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I want to cite a GitHub repository in scientific publications. The repository that I used is a fork version of the original GitHub repository which is accompanied by a paper. Both repositories are the same, but the fork has additional code for further calculations and plots.

I cited the paper to refer to the methodology. But I did not use the original GitHub provided by the paper. Instead, I used the fork.

Should I cite the fork?

  • Welcome back, nikki! Would you mind to explain "fork" to make the question more seldcontained? – user111388 Feb 29 at 20:55
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    You can be generous with citing. It won't hurt you, but give credits where credits are due. – Per Alexandersson Feb 29 at 21:40
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    If you didn't use the additional code, you could have used the original repository. Assuming you did use the additional code, of course you should cite the fork. – chepner Mar 1 at 16:26
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You should cite the original paper and the GitHub fork. You are obligated to cite all sources you used, even if they overlap. Your methods should also state exactly what code you reused.

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  • The licence on the original repository might say all subsidiary works need to reference the original. The licence on the fork might say it needs to be referenced too. – CJ Dennis Mar 1 at 1:49
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For simplicity, original code refers to the software provided by the original repository or paper, and additional code refers to what is only provided by the fork.

A good litmus test is this: Suppose you had written the additional code yourself. Would you mention this, what algorithms you used, etc. in the paper? Or would this code be part of your publication, e.g., to ensure reproducibility. If yes, you should also cite the fork.

For example, if the original code allows you to perform some simulations and the additional code is only about plotting and does not touch the actual simulations (and you checked this to a reasonable extent), do not cite the fork for the same reason that you would not mention or provide any own code or plotting library that does nothing but plot some existing data. There is no reason to assume that the original does not suffice to reproduce your results. If it considerably helped you in preparing your plots, consider acknowledging it.

If, however, the additional code modifies the original code in a way that could affect the results, cite it. It does not matter whether the code added any functionality you used, but without this citation your work could not be reproducible anymore. Remember that citing does not only give credit but also shifts blame.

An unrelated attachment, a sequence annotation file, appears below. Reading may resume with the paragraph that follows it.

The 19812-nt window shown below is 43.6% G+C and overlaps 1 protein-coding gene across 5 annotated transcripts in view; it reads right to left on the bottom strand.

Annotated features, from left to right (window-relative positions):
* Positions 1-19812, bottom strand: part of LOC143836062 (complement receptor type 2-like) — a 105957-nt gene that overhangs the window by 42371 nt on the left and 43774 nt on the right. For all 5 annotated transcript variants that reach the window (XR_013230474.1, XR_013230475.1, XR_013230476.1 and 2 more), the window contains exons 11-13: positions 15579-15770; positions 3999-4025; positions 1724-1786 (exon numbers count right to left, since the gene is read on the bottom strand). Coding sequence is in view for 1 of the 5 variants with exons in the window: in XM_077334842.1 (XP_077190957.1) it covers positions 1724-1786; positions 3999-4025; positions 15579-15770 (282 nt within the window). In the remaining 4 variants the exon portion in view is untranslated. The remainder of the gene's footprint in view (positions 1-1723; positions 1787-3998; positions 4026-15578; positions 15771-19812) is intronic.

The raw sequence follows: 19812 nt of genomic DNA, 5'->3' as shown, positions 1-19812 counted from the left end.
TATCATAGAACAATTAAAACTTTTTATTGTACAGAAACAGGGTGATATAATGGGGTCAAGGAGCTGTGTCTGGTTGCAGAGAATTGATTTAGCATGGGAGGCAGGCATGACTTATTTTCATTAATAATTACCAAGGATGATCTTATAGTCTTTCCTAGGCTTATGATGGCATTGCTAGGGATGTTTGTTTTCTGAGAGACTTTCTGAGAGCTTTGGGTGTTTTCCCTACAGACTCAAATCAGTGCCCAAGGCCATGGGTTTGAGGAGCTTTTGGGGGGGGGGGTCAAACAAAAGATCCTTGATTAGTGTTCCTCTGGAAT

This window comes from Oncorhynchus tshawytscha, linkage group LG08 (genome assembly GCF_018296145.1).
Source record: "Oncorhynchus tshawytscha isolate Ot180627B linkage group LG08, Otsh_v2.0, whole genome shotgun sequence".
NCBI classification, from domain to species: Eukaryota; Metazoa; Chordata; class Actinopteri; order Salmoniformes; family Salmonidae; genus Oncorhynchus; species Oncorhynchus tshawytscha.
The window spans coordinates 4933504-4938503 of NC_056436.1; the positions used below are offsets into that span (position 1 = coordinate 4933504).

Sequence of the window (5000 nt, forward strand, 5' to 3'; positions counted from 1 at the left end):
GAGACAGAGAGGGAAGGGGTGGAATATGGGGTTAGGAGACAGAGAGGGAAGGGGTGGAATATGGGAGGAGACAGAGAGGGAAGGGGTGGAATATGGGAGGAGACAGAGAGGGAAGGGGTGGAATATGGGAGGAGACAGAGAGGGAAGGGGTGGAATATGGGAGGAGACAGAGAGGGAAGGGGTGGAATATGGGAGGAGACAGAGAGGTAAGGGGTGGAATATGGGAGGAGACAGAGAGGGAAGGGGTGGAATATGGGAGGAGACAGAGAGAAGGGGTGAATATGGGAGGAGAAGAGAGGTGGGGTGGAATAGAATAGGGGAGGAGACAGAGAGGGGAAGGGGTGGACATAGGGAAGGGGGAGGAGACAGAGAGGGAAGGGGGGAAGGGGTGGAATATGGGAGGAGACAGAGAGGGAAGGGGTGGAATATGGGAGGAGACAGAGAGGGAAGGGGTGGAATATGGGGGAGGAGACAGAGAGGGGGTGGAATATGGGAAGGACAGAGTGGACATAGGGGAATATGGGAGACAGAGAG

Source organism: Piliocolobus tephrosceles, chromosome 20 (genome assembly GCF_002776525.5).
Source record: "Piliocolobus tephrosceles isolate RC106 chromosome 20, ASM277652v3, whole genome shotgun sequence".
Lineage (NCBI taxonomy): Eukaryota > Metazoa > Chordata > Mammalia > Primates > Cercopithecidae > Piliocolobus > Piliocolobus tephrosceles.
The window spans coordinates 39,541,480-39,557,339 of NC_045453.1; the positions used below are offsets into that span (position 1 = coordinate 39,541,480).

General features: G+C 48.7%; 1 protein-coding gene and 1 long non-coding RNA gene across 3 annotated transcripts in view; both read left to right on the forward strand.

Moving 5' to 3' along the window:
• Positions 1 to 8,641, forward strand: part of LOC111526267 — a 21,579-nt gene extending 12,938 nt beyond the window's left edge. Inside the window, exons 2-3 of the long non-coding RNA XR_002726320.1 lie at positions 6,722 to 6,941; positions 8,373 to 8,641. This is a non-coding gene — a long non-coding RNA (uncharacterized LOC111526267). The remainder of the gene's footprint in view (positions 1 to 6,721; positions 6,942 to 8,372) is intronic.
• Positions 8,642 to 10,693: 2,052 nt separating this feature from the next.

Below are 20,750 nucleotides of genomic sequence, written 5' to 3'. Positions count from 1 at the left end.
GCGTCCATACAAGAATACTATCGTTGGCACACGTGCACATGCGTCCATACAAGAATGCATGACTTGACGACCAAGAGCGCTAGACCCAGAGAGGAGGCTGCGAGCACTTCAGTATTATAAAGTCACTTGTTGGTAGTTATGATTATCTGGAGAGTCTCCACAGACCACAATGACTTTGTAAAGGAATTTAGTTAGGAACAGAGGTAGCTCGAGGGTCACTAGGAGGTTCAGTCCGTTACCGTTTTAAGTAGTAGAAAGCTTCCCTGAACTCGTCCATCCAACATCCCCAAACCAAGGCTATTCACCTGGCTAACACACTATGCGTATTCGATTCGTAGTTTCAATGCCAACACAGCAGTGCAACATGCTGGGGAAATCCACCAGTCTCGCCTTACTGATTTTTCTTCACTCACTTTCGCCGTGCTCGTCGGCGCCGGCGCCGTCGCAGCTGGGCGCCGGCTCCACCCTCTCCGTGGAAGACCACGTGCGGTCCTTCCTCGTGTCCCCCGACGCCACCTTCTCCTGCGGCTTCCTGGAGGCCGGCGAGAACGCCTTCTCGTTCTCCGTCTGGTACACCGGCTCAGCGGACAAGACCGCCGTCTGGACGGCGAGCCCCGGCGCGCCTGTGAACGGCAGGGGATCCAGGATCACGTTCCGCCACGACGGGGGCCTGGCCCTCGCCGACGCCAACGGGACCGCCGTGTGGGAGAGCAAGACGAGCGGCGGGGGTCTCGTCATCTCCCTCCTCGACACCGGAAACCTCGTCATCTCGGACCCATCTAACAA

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    Better err on the side of giving a potential replicator of your results too much details. – vonbrand Feb 29 at 23:49
  • This does not account for the licenses on both repositories. The license on the forked repository might state that accreditation is required. – Robin De Schepper Mar 1 at 20:00
  • @RobinDeSchepper: In my experience, licences requiring accreditation are rather unusual in science (and in general), because they prevent the inclusion of the software in larger bundles, distributions, etc. and thus do more harm than good. But yes, if that applies here, you have to account for it. – Wrzlprmft Mar 1 at 20:58
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Cite the most relevant version.

Could you please let me know if I should cite the fork version? or not?

You used a repository that forks the original to add code for further calculations and plots.* Given that you cite the paper's methodology, which appears in the original repository and is unchanged in the fork, I'd suggest using the original repository. That said, it doesn't really matter which you use.

If the paper is published, then cite the published version, rather than GitHub.

* I don't immediately understand why a fork would be needed for additional code. That code could have appeared in the original repository.

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    Perhaps the additional code was added by someone different than the owners of the original repository (neither of which is the OP), which would explain having it in a fork. – GoodDeeds Feb 29 at 19:22
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    Could have appeared, but didn't. – vonbrand Feb 29 at 23:49
  • @vonbrand Indeed. It raises questions. – user2768 Mar 2 at 8:06

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